The New York Times writes about how Poland’s new right-wing government is taking power in Poland:
WARSAW — In the few weeks since Poland’s new right-wing government took over, its leaders have alarmed the domestic opposition and moderate parties throughout Europe by taking a series of unilateral actions that one critic labeled “Putinist.”
Under their undisputed leader, Jaroslaw Kaczynski, they pardoned the notorious head of the security services, who was appealing a three-year sentence for abuse of his office from their previous years in power; tried to halt the production of a play they deemed “pornographic”; threatened to impose controls on the news media; and declared, repeatedly and emphatically, that they would overrule the previous government’s promise to accept refugees pouring into Europe.
But the largest flash point, so far, has been a series of questionable parliamentary maneuvers by the government and the opposition that has allowed a dispute over who should sit on the country’s powerful Constitutional Tribunal to metastasize into a full-blown constitutional crisis — with thousands of protesters from all sides taking to the streets.
Countries across Europe have seen nationalist movements rise in popularity, particularly in the wake of the refugee crisis and the terrorist attacks in Paris. But Poland’s rightward lurch under the newly empowered Law and Justice Party is unsettling what had been the region’s strongest economy and a model for the struggling post-Soviet states of Eastern Europe.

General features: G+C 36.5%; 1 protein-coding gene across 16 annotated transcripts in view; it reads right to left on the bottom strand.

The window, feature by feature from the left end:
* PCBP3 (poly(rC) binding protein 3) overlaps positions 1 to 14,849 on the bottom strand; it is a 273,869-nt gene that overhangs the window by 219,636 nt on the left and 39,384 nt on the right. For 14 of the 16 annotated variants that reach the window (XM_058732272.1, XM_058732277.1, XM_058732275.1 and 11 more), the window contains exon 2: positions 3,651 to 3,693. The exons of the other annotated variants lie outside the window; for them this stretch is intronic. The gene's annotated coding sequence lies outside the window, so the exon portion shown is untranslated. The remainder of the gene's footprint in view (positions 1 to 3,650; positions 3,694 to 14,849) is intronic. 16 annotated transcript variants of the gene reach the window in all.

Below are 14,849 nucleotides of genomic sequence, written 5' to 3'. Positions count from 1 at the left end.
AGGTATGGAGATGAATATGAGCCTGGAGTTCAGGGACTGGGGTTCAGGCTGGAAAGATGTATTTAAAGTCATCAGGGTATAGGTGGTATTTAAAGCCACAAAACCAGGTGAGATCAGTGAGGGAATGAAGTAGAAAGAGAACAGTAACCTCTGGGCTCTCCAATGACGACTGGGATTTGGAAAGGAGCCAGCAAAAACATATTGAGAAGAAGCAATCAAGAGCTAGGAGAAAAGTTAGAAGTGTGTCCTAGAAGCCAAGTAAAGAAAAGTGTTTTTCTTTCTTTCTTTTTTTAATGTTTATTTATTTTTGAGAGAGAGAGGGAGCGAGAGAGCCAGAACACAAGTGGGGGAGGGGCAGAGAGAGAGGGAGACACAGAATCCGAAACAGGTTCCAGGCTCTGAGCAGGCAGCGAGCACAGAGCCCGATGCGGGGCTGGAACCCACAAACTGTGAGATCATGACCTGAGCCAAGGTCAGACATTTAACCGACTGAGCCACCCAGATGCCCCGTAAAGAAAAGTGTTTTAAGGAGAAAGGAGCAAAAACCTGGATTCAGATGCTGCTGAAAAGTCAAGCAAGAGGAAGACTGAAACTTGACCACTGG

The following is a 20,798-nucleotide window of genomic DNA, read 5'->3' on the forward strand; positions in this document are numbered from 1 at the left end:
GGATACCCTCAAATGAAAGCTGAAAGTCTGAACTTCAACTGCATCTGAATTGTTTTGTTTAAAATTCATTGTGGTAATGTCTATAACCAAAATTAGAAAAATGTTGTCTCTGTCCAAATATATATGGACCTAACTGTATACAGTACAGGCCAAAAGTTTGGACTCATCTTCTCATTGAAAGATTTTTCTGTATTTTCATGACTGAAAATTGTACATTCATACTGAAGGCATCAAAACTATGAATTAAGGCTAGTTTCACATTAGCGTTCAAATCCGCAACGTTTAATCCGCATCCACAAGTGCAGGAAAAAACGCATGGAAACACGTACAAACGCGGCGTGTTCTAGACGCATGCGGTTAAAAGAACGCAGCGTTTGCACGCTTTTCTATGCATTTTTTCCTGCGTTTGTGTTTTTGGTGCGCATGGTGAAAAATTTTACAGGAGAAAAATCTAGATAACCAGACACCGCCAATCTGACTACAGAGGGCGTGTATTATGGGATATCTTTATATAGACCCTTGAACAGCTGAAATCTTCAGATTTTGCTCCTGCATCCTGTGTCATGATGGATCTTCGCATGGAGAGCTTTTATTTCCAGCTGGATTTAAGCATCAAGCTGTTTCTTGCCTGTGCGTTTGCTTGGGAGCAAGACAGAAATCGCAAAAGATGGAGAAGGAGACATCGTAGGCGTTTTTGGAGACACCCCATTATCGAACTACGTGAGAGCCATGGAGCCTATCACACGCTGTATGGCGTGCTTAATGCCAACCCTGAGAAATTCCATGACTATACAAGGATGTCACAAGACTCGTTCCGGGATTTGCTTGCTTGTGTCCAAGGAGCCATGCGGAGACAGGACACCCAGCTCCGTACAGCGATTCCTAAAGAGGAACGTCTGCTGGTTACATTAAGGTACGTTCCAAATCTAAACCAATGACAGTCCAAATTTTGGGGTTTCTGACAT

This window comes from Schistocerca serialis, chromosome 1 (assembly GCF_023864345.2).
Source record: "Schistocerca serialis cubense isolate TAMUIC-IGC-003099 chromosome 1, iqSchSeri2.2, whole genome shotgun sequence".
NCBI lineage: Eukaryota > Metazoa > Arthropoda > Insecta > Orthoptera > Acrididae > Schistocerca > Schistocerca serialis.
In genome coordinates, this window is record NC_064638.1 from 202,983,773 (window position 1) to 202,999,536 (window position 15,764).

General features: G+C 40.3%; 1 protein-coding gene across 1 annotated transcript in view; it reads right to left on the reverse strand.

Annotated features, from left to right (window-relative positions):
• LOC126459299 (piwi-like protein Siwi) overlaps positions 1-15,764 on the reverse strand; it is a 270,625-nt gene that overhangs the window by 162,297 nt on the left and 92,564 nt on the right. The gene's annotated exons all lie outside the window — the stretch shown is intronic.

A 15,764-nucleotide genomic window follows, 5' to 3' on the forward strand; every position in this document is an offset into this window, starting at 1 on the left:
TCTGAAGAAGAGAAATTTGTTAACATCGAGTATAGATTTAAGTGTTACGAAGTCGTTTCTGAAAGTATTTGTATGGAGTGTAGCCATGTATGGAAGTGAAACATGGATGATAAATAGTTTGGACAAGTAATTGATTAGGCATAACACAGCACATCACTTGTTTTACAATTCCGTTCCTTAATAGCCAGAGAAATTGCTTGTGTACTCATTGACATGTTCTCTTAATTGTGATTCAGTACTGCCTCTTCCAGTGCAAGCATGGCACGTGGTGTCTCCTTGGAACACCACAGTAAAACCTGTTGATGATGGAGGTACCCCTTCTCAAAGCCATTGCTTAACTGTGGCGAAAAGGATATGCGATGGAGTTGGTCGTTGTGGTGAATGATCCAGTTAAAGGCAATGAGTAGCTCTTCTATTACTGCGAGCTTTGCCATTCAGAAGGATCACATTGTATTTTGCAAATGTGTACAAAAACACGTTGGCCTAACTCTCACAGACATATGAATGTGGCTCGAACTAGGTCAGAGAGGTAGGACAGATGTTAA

“I am very agitated and depressed,” Andrzej Zoll, a former president of the Polish Constitutional Tribunal, said in an interview with Gazeta Wyborcza, one of the country’s leading newspapers. “Twenty-five years of democratic Poland is coming to an end.”
On Saturday, antigovernment protesters marched peacefully through central Warsaw chanting for “democracy.” On Sunday, a pro-government “March of Freedom and Solidarity” drew a somewhat smaller crowd of peaceful participants and featured chants of “God, Honor, Fatherland” and the singing of patriotic anthems like “Let Poland Be Poland.”
At Saturday’s protest, Ryszard Petru, leader of a new opposition party called Modern, bemoaned the moves of the new government and its leader. “Kaczynski has managed to divide Poles yet again,” Mr. Petru said. “And he has done it in just one month.”
Top leaders of the Law and Justice Party — who did not respond to repeated requests for comment — describe such sentiments as overblown and insist they are only fulfilling the legitimate desires of the constituents who put them in office.